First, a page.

8. A space vehicle according to claim 7 wherein said temperature sensitive oscillator has an operating temperature range of about −55 to 70 C.
9. A space vehicle according to claim 1 wherein said thermistor is remotely positioned from said radiation hardened inverting gain circuit.
10. A space vehicle according to claim 9 wherein said temperature sensitive oscillator has an operating temperature range of about −80 to 300 C.
11. A space vehicle according to claim 1 further comprising a calibration processor connected between said frequency counter and said at least one electronic circuit.
12. A space vehicle according to claim 1 further comprising a phased array antenna carried by said housing; and wherein said at least one electronic circuit comprises a phased array antenna control circuit connected to said phased array antenna.
13. A space vehicle comprising:
a housing;
a temperature sensitive oscillator carried by said housing and comprising
a radiation hardened comparator able to withstand radiation in an ambient space environment, and
a thermistor connected to said radiation hardened comparator so that an output frequency of said temperature sensitive oscillator varies based upon a temperature of said thermistor;
a frequency counter connected to said temperature sensitive oscillator for generating a digital output signal representative of a sensed temperature; and
a calibration processor connected to said frequency counter and for processing the digital output signal therefrom.
14. A space vehicle according to claim 13 wherein said frequency counter is radiation hardened.
15. A space vehicle according to claim 13 wherein said calibration processor is radiation hardened.
16. A space vehicle according to claim 13 wherein said radiation hardened comparator comprises a plurality of transistor gates, each having a radiation hardened structure.
17. A space vehicle according to claim 13 wherein said radiation hardened comparator comprises an output and an input; and wherein said thermistor is connected between the output and input of said radiation hardened comparator.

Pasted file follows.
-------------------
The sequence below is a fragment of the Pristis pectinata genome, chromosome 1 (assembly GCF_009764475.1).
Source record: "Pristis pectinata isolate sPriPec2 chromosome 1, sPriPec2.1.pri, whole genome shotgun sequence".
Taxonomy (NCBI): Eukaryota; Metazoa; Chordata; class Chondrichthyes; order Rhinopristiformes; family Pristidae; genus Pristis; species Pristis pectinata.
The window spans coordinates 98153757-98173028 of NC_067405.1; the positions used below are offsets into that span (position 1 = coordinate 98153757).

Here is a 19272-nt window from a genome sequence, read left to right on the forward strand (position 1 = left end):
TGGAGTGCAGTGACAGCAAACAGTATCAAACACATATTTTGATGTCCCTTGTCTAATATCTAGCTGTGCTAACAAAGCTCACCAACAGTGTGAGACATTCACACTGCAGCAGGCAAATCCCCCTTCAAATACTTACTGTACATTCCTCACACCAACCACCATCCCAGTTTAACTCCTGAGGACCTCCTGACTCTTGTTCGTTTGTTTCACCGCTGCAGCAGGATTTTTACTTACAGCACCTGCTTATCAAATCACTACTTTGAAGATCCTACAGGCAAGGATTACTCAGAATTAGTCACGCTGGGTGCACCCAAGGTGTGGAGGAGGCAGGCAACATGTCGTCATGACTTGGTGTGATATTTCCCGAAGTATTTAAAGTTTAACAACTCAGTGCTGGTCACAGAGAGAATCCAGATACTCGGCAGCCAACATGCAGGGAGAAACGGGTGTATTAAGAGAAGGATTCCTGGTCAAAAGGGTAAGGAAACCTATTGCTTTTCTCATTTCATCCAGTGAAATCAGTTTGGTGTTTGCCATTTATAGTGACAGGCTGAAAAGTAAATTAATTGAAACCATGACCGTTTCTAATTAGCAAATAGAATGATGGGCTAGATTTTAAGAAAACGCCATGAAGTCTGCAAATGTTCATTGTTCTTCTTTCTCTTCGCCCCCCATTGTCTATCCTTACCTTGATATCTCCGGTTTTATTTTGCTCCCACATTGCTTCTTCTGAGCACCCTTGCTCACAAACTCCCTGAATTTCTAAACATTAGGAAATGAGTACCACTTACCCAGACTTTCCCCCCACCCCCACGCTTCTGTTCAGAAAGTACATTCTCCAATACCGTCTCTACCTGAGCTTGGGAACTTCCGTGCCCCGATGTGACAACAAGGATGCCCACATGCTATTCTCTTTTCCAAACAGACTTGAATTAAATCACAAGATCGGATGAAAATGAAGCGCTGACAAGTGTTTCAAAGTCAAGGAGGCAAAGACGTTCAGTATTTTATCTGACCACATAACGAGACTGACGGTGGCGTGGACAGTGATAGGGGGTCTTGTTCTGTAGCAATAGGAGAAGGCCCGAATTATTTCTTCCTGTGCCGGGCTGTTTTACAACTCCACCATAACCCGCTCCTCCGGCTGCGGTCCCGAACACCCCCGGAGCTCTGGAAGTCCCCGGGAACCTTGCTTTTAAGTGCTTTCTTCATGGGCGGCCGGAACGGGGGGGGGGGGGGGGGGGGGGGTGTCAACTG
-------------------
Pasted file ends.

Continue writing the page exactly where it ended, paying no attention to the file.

18. A space vehicle according to claim 17 wherein the input comprises an inverting input.
19. A space vehicle according to claim 13 wherein said thermistor is collocated with said radiation hardened comparator.
20. A space vehicle according to claim 19 wherein said temperature sensitive oscillator has an operating temperature range of about −55 to 70 C.
21. A space vehicle according to claim 13 wherein said thermistor is remotely positioned from said radiation hardened comparator.
22. A space vehicle according to claim 21 wherein said temperature sensitive oscillator has an operating temperature range of about −80 to 300 C.
23. A space vehicle according to claim 13 further comprising at least one electronic circuit connected to said calibration processor and using a temperature value therefrom.
24. A space vehicle according to claim 23 further comprising a phased array antenna carried by said housing; and wherein said at least one electronic circuit comprises a phased array antenna control circuit connected to said phased array antenna.